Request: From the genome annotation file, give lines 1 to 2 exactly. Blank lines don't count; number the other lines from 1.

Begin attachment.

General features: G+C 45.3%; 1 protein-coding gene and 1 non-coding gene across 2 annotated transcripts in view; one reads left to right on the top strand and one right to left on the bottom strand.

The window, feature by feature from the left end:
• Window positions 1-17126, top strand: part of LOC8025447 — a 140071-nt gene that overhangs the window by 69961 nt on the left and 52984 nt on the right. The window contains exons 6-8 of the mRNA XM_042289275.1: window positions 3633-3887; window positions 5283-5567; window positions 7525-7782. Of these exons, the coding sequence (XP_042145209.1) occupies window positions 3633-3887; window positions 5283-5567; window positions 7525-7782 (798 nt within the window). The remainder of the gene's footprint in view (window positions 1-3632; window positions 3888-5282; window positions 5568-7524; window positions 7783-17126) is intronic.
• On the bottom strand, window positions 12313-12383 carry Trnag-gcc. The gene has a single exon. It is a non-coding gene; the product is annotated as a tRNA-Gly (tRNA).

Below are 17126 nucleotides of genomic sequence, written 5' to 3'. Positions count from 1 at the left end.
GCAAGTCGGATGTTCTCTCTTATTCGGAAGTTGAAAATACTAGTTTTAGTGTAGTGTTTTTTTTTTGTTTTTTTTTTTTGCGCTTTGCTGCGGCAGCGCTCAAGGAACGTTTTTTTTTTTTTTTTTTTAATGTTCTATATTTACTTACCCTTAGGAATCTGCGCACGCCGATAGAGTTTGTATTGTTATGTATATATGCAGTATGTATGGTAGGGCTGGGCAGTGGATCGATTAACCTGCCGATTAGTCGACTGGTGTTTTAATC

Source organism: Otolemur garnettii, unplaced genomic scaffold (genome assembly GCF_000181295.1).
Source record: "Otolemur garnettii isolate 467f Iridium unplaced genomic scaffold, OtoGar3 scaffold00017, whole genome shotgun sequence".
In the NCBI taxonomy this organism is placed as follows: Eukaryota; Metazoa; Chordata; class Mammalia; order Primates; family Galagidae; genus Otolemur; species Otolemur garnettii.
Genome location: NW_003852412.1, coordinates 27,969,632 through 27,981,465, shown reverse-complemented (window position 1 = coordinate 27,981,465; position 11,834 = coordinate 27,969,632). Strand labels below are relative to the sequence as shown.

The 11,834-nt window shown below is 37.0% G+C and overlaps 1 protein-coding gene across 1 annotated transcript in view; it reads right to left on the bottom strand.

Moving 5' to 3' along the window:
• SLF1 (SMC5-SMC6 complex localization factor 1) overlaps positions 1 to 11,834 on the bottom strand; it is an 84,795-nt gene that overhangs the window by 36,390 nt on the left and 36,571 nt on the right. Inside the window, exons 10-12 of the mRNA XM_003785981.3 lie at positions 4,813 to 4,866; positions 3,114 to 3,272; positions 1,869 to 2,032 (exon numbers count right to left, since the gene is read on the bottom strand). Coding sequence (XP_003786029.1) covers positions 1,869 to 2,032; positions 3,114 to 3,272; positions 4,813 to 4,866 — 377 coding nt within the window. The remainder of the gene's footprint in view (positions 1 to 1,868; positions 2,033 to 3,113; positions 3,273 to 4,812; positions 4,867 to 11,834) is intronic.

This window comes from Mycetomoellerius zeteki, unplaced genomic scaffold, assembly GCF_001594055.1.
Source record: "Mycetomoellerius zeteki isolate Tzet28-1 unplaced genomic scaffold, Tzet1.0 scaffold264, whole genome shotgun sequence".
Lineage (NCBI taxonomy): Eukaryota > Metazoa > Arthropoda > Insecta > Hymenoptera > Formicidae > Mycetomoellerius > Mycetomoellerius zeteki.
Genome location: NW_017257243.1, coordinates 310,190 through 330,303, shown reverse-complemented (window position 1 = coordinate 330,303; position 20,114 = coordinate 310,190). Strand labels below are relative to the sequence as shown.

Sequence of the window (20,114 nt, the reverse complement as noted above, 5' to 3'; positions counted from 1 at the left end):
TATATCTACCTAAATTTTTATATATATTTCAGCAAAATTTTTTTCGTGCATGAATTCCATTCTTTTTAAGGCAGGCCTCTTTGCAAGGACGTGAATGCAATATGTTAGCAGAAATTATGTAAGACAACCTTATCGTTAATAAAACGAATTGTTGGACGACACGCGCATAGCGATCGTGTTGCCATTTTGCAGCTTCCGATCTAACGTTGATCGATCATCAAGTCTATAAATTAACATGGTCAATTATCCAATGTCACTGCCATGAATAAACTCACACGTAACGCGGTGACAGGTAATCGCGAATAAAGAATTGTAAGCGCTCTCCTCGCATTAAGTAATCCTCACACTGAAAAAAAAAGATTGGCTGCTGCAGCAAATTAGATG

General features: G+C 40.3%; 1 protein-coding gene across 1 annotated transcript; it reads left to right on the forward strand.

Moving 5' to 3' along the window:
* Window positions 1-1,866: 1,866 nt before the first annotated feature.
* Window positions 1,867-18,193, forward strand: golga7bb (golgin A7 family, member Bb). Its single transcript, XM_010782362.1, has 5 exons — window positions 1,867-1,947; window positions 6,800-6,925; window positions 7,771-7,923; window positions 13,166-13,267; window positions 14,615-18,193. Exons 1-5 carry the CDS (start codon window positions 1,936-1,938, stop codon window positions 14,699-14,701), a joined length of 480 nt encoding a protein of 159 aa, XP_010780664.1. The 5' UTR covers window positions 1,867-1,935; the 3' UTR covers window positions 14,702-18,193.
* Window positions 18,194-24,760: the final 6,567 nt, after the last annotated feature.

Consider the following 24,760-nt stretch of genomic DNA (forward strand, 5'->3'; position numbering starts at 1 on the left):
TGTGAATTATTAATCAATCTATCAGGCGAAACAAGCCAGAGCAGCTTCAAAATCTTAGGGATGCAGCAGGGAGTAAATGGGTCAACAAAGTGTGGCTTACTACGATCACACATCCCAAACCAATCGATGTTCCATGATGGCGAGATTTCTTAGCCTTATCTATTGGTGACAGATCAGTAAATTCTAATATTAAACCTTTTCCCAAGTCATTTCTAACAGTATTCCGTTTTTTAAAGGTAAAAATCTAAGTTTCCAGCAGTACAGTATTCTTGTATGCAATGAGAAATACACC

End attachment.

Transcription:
General features: G+C 45.3%; 1 protein-coding gene and 1 non-coding gene across 2 annotated transcripts in view; one reads left to right on the top strand and one right to left on the bottom strand.

The window, feature by feature from the left end: